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Congratulations. You’ve just completed a pixel-perfect mock-up of an app, and you’ve gotten the nod from everyone on the team. All that’s left to do is save the tens, hundreds or maybe even thousands of production assets required to bring it to life.
It’s probably the least interesting part of designing software, usually entailing hours of grinding. Saving images to multiple scales — as required by iOS and other platforms — adds complication to the process. But there are ways to streamline or automate the exporting process.
When creating Web and app interfaces, most designers slave over every single pixel, making sure it’s got exactly the right color, texture and position. If you’re not careful, though, some common functions like moving, rotating and pasting can undo your hard work, resulting in a blurry mess. But with some small changes to your workflow, you should be able to maintain the highest-quality artwork from the start to the end of the project.
If you’re not careful, rotating layers in Photoshop can damage them in a very noticeable, pixel-mashing way. When rotating layers with Free Transform (and some other tools) to exactly 90 or 270°, the quality of the outcome is determined by the layer’s size. If the layer is of an even width and even height, then you’ll be fine. If it’s of an odd width and odd height, you’ll also be okay. But if they’re of an odd width by even height or even width by odd height, then you’ll see something like the result below.
Often, it's the little details that turn a good layout into a great design; details such as subtle textures, shading and smooth shapes. Photoshop contains a vast array of tools for embellishing a design, but choosing the right one isn't always easy. Being the obsessive-compulsives that we are, we've conducted a huge range of experiments to determine the benefits and disadvantages of each technique. Here, then, is an obsessive-compulsive's guide to some frequently used tools and techniques for Web and UI design in Photoshop. [Content Care Nov/30/2016]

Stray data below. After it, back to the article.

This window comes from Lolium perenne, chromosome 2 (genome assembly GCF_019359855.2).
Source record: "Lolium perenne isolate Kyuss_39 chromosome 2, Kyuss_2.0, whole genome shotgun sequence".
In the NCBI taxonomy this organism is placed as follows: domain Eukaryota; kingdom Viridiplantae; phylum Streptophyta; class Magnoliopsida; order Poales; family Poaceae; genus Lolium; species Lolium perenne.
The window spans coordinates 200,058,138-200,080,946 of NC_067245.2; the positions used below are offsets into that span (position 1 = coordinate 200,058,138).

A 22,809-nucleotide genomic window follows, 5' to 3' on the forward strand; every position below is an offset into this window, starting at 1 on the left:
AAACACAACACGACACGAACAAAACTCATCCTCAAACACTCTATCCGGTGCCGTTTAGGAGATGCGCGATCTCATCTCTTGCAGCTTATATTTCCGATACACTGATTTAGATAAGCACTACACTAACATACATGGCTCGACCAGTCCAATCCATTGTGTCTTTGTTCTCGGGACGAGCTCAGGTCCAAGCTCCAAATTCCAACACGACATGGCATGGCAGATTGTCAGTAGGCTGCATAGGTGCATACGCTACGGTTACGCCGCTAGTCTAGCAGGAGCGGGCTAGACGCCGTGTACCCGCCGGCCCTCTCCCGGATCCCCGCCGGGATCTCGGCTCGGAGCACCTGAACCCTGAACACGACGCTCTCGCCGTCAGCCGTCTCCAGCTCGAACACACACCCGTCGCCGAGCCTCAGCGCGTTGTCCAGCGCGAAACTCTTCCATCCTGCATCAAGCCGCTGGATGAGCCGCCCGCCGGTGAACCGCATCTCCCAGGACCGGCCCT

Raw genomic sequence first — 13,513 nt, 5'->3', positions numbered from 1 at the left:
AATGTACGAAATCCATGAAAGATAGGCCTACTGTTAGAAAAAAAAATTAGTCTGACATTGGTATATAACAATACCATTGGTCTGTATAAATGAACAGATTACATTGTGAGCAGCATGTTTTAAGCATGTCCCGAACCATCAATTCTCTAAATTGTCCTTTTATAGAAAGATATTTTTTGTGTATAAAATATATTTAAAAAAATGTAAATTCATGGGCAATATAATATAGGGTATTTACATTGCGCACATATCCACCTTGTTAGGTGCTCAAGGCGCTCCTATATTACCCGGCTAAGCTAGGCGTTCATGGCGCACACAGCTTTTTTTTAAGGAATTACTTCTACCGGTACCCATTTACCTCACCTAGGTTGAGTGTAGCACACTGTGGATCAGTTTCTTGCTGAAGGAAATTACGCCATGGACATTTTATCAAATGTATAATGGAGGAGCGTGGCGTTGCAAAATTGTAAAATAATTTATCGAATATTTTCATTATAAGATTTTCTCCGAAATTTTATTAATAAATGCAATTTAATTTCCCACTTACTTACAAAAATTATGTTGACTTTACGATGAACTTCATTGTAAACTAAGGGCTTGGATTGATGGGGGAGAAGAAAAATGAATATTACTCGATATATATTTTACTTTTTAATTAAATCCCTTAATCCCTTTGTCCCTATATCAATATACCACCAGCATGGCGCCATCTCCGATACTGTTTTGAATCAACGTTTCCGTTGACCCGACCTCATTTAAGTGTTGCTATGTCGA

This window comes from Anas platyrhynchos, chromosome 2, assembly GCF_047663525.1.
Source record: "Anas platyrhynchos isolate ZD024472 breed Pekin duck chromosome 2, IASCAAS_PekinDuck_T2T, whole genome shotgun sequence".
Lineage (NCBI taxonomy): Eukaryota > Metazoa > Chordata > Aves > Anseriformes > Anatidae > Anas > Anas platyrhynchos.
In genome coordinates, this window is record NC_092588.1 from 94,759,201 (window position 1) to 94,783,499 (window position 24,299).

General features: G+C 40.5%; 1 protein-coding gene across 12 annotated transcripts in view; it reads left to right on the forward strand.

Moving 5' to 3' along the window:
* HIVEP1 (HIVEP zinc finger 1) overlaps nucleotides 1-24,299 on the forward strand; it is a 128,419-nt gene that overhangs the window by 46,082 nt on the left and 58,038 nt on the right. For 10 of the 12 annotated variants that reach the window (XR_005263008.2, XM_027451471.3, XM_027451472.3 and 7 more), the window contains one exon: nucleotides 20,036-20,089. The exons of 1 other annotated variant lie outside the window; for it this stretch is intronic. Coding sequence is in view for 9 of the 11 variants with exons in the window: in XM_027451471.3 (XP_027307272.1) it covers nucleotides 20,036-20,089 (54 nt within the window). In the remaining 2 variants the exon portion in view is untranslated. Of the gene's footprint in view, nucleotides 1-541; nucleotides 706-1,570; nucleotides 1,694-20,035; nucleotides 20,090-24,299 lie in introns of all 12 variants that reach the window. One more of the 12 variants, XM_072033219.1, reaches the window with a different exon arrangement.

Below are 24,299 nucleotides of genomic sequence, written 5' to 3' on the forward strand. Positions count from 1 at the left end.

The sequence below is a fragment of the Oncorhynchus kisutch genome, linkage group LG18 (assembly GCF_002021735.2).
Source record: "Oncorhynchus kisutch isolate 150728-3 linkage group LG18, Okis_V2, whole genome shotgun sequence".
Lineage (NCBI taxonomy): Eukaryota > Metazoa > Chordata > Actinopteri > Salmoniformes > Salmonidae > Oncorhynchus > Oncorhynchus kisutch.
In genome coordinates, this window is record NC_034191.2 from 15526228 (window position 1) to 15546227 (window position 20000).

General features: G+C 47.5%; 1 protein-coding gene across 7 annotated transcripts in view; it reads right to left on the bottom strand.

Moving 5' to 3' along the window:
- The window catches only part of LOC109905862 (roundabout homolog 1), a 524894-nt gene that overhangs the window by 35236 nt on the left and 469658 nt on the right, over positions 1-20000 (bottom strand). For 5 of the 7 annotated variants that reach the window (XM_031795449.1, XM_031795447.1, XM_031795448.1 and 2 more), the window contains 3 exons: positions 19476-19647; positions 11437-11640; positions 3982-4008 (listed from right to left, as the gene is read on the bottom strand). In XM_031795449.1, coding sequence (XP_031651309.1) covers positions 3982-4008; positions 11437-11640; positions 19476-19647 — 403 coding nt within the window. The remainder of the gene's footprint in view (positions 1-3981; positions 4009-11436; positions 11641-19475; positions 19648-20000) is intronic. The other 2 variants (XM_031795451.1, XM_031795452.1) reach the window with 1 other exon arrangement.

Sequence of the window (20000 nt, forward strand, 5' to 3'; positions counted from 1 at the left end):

Subtle noise or texture on UI elements can look great, but what’s the best way to add it? Our goal is to find the best method that maintains quality when scaled but that is also easy to implement and edit. To find out which is best, we’ll judge each method using the following criteria.
The iPhone 4 features a vastly superior display resolution (614400 pixels) over previous iPhone models, containing quadruple the 153600-pixel display of the iPhone 3GS. The screen is the same physical size, so those extra dots are used for additional detail — twice the detail horizontally, and twice vertically. For developers only using Apple’s user interface elements, most of the work is already done for you.
For those with highly custom, image-based interfaces, a fair amount of work will be required in scaling up elements to take full advantage of the iPhone 4 Retina display. Scaling user interfaces for higher detail displays — or increasing size on the same display — isn’t a new problem. Interfaces that can scale are said to have resolution independence.
Most people who have designed websites or apps in Photoshop will, at one point or another, have had issues trying to match colors in images to colors generated by HTML, CSS or code. This article aims to solve those problems once and for all. So how can we achieve color management that matches colors across multiple devices? [Updated February/28/2017]
In the print world, color management typically involves calibrating your entire workflow, from scanner or digital camera to computer display to hard proofs to the final press output. This can be quite a tall order, especially when the devices use different color spaces — matching RGB and CMYK devices is notoriously hard.
When designing or editing for TV, calibrating the main editing display and using a broadcast monitor are common; these show real-time proof of how the image will look on a typical TV in a viewer’s home. In such a scenario, color management offers many benefits and is highly recommended.
When building Web and application interfaces, the situation is a little different. The final output is the same device that you’re using to create the artwork: a computer display (putting aside for now differences in gamma between Windows, OS X prior to 10.6 and the iPhone, which we’ll cover later.)